The State of Hawai‘i has refused to put bag limits on ‘opihi, so harvesting this wild resource is a free-for-all. But the collaborators of East Maui have established “rest areas” for at least three years while they continue to collect data. Residents are watching the shorelines, and they will come out with brochures and reasonable pleas to kokua, to join their efforts to let the populations rebound.
Dr. Bird: “The collaboration has been an amazing experience for me. Local communities are stepping up and taking control of their own resources. This community-based management has stemmed from traditional Hawaiian knowledge — what you harvest today affects what you can harvest tomorrow.”
“It’s all about communication and community,” says Hank Eharis. “I got to regulate myself, too,” he adds ruefully. “I’ll admit to over-taking, before. But then we had ‘opihi on ‘opihi. How much ‘opihi did I eat this year? Maybe . . . three. Now the goal is to sustain our lifestyle. We could pound the place, but we’re not like that. The model comes from the Hawaiian kapu system and going back further. It’s always been the community’s work anyway. From the bottom up.”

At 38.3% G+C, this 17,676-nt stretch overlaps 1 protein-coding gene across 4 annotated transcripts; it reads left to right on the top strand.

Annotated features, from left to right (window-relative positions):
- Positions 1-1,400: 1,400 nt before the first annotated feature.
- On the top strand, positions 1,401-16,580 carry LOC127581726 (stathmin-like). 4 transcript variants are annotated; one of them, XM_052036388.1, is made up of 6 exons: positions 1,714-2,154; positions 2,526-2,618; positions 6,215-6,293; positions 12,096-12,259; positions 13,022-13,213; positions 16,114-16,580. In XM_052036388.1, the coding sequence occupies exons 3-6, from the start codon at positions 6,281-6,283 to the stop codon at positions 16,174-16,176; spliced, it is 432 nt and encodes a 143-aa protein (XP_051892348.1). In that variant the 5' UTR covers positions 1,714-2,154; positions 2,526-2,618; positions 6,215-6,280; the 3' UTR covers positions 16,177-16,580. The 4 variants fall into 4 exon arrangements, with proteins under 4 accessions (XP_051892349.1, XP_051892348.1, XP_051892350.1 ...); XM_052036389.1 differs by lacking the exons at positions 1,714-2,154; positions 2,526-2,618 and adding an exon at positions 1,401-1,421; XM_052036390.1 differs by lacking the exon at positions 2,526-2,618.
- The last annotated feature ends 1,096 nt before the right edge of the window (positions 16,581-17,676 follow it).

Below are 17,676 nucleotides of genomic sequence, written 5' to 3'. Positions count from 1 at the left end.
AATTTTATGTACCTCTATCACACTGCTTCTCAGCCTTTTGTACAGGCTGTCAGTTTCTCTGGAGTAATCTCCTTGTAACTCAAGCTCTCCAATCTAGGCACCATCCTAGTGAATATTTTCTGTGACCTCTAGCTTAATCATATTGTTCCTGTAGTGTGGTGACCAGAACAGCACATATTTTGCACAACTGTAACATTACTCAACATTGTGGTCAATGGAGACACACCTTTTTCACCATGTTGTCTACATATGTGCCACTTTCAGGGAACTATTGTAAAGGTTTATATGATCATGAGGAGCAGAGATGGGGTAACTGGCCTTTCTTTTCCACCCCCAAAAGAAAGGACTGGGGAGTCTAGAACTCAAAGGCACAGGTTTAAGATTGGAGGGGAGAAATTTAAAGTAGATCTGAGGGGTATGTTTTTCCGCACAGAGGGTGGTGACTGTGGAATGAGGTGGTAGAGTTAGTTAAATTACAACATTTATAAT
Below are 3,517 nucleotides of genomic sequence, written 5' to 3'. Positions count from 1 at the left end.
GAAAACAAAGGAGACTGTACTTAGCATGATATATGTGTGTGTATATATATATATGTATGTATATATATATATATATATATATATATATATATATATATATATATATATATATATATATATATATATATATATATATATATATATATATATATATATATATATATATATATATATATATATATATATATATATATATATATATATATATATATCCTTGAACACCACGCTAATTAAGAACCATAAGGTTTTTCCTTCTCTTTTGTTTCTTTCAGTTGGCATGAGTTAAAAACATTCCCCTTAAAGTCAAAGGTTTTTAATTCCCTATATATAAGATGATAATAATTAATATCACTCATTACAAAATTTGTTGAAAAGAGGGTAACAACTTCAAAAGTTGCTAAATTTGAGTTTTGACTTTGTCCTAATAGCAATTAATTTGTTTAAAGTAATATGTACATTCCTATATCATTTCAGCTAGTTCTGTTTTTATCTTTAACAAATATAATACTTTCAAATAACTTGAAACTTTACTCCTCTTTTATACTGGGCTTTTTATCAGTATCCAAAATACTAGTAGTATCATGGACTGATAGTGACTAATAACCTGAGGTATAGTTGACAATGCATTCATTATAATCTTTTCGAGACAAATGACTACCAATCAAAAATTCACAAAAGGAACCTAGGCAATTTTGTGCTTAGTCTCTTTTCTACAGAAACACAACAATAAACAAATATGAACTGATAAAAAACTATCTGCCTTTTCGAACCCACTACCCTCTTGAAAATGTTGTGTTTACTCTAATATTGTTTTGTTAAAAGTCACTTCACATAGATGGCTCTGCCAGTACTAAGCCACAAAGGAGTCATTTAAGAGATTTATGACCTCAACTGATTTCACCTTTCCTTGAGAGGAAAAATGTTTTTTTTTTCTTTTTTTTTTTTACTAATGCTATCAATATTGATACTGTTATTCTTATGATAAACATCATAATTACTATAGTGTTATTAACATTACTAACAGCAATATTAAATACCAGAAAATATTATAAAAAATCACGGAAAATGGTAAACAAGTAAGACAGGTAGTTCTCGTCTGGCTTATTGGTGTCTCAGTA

Best practices as suggested by Na Mamo o Mu‘olea
‘O ‘Olelo: Communicate with other families so you don’t pick the same area at the same time.
P Pick just a few for today. Don’t pick to put in the freezer for tomorrow.
I Inch-and-a-quarter is too small. Pick bigger than 1 1/4 inch, but leave the really big ones.
H Huli heli (“search everywhere”). Keep moving; pick from different areas.
I ‘Ihi ko‘ele (“respect ko‘ele”). Don’t take this type of ‘opihi, which lives below the water line.